Writer-In-Residence Jared Farmer and “How (Not) to Write a Book about Trees and Climate Change”

Wed, Aug 11th, 7:00pm - 8:00pm
Aug
11
Wed

7:00pm - 8:00pm

August 2021

The Community Library

The Community Library
208-726-3493

The Community Library’s Hemingway Writer-In-Residence, Jared Farmer, will discuss the book project he is working on while in residency–“Survival of the Oldest: Ancient Trees in Modern Times”–his project’s local connection to the Wood River Valley, and about the craft and process of nonfiction writing.

Join us outside on the Library’s Donaldson Robb Family Green, and bring your low-back chairs and blankets.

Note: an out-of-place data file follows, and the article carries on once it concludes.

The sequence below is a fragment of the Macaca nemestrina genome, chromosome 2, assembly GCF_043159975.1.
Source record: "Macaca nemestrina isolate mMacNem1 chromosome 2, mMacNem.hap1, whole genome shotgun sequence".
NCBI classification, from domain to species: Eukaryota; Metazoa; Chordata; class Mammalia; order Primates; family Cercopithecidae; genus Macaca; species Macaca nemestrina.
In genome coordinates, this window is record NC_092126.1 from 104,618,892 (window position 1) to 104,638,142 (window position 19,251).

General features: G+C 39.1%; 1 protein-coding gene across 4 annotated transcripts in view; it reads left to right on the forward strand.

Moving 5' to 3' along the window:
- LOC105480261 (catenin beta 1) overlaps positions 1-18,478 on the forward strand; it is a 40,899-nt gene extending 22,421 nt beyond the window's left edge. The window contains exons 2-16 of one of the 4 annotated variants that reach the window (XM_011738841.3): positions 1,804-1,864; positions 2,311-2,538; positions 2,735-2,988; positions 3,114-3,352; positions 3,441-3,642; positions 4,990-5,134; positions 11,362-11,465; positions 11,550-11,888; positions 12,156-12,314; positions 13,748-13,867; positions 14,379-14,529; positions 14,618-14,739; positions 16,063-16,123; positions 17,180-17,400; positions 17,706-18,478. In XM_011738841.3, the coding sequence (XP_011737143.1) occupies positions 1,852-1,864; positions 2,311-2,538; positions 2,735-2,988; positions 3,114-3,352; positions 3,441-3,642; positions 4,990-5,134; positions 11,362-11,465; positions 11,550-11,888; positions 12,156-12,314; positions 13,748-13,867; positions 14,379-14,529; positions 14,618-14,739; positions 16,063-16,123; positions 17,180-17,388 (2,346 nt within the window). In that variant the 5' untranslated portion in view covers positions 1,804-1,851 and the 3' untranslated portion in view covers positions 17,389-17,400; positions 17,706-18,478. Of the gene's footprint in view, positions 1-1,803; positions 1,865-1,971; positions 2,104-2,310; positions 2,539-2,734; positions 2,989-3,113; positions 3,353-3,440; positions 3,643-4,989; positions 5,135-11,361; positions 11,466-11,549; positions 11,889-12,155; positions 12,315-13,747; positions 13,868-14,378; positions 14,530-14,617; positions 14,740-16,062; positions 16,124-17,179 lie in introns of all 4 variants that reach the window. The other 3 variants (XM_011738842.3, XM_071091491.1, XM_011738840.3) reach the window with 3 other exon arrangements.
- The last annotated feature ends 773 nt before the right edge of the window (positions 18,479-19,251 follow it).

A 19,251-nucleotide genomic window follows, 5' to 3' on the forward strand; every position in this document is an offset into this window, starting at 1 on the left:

Jared Farmer is the Walter H. Annenberg Professor of History at the University of Pennsylvania. His temporal expertise is the long nineteenth century; his regional expertise is the North American West. His recent work has turned to global environmental history across the modern period. Originally from Provo, Utah, Farmer earned his degrees from Utah State University, the University of Montana, and Stanford. His book On Zion’s Mount: Mormons, Indians, and the American Landscape (Harvard, 2008) won the Francis Parkman Prize from the Society of American Historians for the best-written non-fiction book on an American theme, a literary award that honors the “union of the historian and the artist.” His subsequent book, Trees in Paradise: A California History (Norton, 2013), won the Ray Allen Billington Prize from the Organization of American Historians for the best book on the history of Native and/or settler peoples in frontier, border, and borderland zones of intercultural contact in any century to the present. In 2014, the Dallas Institute presented Farmer the Hiett Prize in the Humanities; in 2017, the Carnegie Corporation of New York named him an Andrew Carnegie Fellow; and in 2018, the American Academy in Berlin awarded him a Berlin Prize. His forthcoming book is Survival of the Oldest: Ancient Trees in Modern Times (Basic Books). For previews, see his op-eds in the Los Angeles Times from 2017 and 2020, and a recent interview in Humanities. In collaboration with Penn students, Farmer has begun a new research project called “Petrosylvania.” On Instagram, he posts @geohumanist.

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